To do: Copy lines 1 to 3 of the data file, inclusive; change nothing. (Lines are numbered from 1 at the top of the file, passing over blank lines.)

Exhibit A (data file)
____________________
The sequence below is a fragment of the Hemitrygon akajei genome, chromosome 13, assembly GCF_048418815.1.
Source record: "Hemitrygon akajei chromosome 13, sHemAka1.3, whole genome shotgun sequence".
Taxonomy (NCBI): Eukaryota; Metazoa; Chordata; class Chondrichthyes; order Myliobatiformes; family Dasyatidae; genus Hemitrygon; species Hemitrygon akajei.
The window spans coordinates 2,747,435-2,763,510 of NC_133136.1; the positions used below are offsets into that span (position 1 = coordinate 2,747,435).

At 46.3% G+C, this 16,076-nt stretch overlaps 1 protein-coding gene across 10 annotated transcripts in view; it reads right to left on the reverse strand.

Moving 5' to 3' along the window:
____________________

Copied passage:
The sequence below is a fragment of the Hemitrygon akajei genome, chromosome 13, assembly GCF_048418815.1.
Source record: "Hemitrygon akajei chromosome 13, sHemAka1.3, whole genome shotgun sequence".
Taxonomy (NCBI): Eukaryota; Metazoa; Chordata; class Chondrichthyes; order Myliobatiformes; family Dasyatidae; genus Hemitrygon; species Hemitrygon akajei.